Letters to the editor

Articles on 9/11 resonated

To The Editor:

I have lived in New York City all of my life. Like so many New Yorkers, looking back at 9/11 is difficult for me, for I lost two friends both named Jonathan, both under 30.

One was a friend of my son’s who worked for Cantor Fitzgerald; his body was one that was never found. The other was a firefighter, the son of Lee Ielpi. I remember the day Lee carried his son out of The Pit. Even 10 years after this tragedy, it brings back so many memories.

Several of the articles in your Sept. 8 special supplement, “Out of the Ashes: Looking back at 9/11,” truly resonated for me. I thought they were excellent. The articles reminded me of the local restaurants that collected clothing that we brought for the firemen. They also had a Red Cross group that was collecting money to help. Local restaurants stopped serving customers and cooked all day, and a group of people drove the food that they prepared to take to the rescue workers.

Thank you for publishing these articles, for as difficult as they were to read, they recaptured a period of time in New York City that was truly the worst of times and yet was a moment that united every person in this city.

Laura Behar

Very touching piece

To The Editor:

Re “Will he remember? World Trade Center was his playground” (“Out of the Ashes” 9/11 section, Sept. 8):

Such a nice article. May we all remember the lives lost on that day, and that after 10 years America still stands as a beacon of hope despite our enemies’ wishes.

Lionel Bachmann

Made me cry

To The Editor:

Re “Cheering the rescue workers: My month on the median” (“Out of the Ashes” 9/11 section, Sept. 8):

I really like this little essay. Made me cry with remembrance — and thankfulness.

Lisa Yo

Fashion’s Night Out of Control

To The Editor:

I didn’t go by the Kardashian girls’ event, but I heard from residents it was a zoo. Pauly D spinning for those two is East Coast reality TV trash famous for doing absolutely nothing of worth entertaining West Coast reality TV trash famous for doing absolutely nothing of worth. DJ’ing is a talent, and I have yet to see Pauly display any talent as I channel surf, so doubt his qualifications as a DJ.

I was involved in the 1970s and ’80s club scene in Soho and knew lots of the famous DJs and these guys had talent and creativity.

Fashion’s Night Out is getting progressively worse and more disruptive. By 9 p.m. I could hear hordes of young men on West Broadway, two blocks away, hollering in unison, like soccer fans at the World Cup.

Then at 10:30 it got real bad on Prince and Greene Sts. Apparently, Kanye West the rapper, who lives in Soho, was spotted, a flash mob of underage kids appeared and chaos reigned as people were screaming, hooting and blocking traffic.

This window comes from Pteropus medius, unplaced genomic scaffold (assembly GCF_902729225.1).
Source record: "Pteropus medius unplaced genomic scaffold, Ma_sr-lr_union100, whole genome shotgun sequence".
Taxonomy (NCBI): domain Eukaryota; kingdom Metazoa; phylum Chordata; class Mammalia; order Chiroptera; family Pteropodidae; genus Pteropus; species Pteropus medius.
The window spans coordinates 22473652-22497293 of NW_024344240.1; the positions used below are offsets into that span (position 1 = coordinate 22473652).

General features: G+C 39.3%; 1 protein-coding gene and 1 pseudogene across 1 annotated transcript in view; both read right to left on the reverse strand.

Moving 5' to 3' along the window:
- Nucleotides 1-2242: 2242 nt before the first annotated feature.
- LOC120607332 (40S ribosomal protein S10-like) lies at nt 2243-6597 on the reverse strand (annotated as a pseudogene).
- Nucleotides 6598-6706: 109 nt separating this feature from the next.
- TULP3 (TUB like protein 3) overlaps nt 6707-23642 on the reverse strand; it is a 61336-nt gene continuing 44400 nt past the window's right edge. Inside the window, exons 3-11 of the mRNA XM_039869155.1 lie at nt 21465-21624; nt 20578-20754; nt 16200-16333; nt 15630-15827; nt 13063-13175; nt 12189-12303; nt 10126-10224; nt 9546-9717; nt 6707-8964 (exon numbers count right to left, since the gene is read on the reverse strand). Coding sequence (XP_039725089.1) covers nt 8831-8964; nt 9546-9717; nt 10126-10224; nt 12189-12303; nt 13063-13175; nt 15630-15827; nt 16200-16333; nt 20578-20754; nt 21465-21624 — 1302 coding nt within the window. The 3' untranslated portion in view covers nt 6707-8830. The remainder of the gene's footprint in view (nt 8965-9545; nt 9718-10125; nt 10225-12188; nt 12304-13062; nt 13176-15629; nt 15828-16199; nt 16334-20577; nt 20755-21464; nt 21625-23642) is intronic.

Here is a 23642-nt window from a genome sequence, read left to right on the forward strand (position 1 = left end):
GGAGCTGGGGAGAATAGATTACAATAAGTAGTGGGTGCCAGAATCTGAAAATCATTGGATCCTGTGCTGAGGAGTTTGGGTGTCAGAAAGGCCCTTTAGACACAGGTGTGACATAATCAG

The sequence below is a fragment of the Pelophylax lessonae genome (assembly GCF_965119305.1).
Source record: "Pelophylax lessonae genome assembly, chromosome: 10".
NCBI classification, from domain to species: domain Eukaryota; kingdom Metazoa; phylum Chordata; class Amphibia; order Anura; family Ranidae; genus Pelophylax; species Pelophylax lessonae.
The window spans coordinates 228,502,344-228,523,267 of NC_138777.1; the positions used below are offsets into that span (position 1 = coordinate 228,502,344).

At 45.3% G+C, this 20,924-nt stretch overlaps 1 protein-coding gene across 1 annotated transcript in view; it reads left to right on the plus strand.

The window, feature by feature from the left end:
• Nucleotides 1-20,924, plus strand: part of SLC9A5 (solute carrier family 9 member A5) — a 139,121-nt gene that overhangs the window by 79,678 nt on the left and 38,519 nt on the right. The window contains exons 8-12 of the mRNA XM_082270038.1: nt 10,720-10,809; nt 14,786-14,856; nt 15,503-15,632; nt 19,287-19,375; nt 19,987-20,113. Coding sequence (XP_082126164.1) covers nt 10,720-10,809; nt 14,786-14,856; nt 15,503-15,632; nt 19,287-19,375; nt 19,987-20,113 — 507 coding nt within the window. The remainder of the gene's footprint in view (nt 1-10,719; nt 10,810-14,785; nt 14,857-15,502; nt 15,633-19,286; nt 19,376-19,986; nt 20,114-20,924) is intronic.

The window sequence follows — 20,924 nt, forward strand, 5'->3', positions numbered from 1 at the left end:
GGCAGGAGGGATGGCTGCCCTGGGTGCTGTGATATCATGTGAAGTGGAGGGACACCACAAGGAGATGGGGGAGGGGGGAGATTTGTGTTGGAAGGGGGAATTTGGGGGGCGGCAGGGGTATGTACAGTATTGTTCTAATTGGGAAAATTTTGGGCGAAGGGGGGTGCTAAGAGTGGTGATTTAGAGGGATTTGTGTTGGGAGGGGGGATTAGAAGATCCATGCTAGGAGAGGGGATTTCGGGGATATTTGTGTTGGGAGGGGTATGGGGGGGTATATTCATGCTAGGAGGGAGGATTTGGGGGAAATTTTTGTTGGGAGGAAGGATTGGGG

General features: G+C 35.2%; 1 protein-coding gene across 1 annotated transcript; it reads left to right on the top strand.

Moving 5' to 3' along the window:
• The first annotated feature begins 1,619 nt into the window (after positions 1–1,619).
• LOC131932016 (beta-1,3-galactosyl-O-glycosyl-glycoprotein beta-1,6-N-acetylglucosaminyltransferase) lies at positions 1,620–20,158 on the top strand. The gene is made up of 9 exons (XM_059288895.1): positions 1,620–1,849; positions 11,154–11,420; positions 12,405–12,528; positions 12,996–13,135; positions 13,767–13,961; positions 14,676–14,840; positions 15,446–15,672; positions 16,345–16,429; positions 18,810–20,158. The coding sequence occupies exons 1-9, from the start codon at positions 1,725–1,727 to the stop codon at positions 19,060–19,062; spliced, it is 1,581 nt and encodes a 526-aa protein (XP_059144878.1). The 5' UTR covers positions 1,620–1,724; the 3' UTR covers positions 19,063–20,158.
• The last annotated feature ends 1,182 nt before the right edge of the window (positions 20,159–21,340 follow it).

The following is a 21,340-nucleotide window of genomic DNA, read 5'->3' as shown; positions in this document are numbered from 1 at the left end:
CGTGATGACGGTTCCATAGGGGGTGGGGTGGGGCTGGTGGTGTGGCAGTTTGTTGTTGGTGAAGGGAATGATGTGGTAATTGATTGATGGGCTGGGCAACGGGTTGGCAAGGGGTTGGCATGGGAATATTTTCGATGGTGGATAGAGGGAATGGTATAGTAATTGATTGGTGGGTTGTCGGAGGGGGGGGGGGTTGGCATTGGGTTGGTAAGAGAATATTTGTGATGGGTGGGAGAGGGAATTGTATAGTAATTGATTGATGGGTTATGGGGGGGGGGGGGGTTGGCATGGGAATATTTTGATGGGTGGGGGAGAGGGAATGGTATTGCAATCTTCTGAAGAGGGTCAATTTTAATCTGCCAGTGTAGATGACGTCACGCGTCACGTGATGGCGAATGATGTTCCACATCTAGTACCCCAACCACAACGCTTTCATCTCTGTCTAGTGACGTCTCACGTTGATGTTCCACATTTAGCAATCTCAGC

The problem is the stores freely offer free booze, unlimited, without a license from the State Liquor Authority to anyone who enters a store, regardless of age, never ID’ing. Visit a few stores and you get drunk.

Police vans were called to Prince St., which was closed then at Mercer St. to westbound traffic.

It is a disgrace. No N.Y.P.D. presence before the event — then too little, too late. Packs of young, drunk kids roaming around. It didn’t end till midnight. It was like Ft. Lauderdale spring break, but at least in Ft. Lauderdale there are police present.

Mayor Bloomberg and Anna Wintour, whose dumb idea this was, need to end this nonsense before someone gets hurt. The S.L.A. needs to send enforcement agents that night to bust anyone distributing alcohol to minors.

I heard the scene was even worse in the Meat Market.

Coincidentally, I walked past Anna Wintour’s home in Greenwich Village on Sullivan St. and it was quiet. She wouldn’t pull this crap in front of her home, nor would Bloomie allow it on the Upper East Side. Those dowagers would be up in arms. But they pull this nonsense year after year.

Who cleans up all the garbage left behind on the streets after this event? Will Wintour? Will the city not fine the residents if they get a ticket? Time to end Fashion’s Night Out.

Sean Sweeney

Bridge plan is dangerous

To The Editor:

Re “Delancey / bridge bicycling” (Scoopy’s Notebook, Sept. 8):

I’ve been cycling my son over the Williamsburg Bridge to and from school for seven years, and am thankful he’s going into middle school this year and I won’t have to deal with this terrifying change.

Cars routinely fly down the bridge ramp into Manhattan through the red light. I can’t tell you how many near misses we’ve had. With the change the Department of Transportation is implementing, crossing Delancey St. through that small opening in the wall will be like sticking your head into a guillotine.

I’ve always thought D.O.T. should raise the crosswalk there about 4 inches, so the cars can’t speed through it and to prevent cars from idling in the middle of the crosswalk when the pedestrians have the light.

We spend billions of dollars on highways and bridges for automobiles in this country. If Bill di Paola’s design will save lives, why is it not worth considering?

Robert Hickman

Alphie’s always in season

To The Editor:

Re “Analysis: The shrinks of August” (notebook, by Alphie McCourt, Aug. 25):

It is always a relief to hear from Alphie McCourt, be it summer or winter.

Marta Szabo

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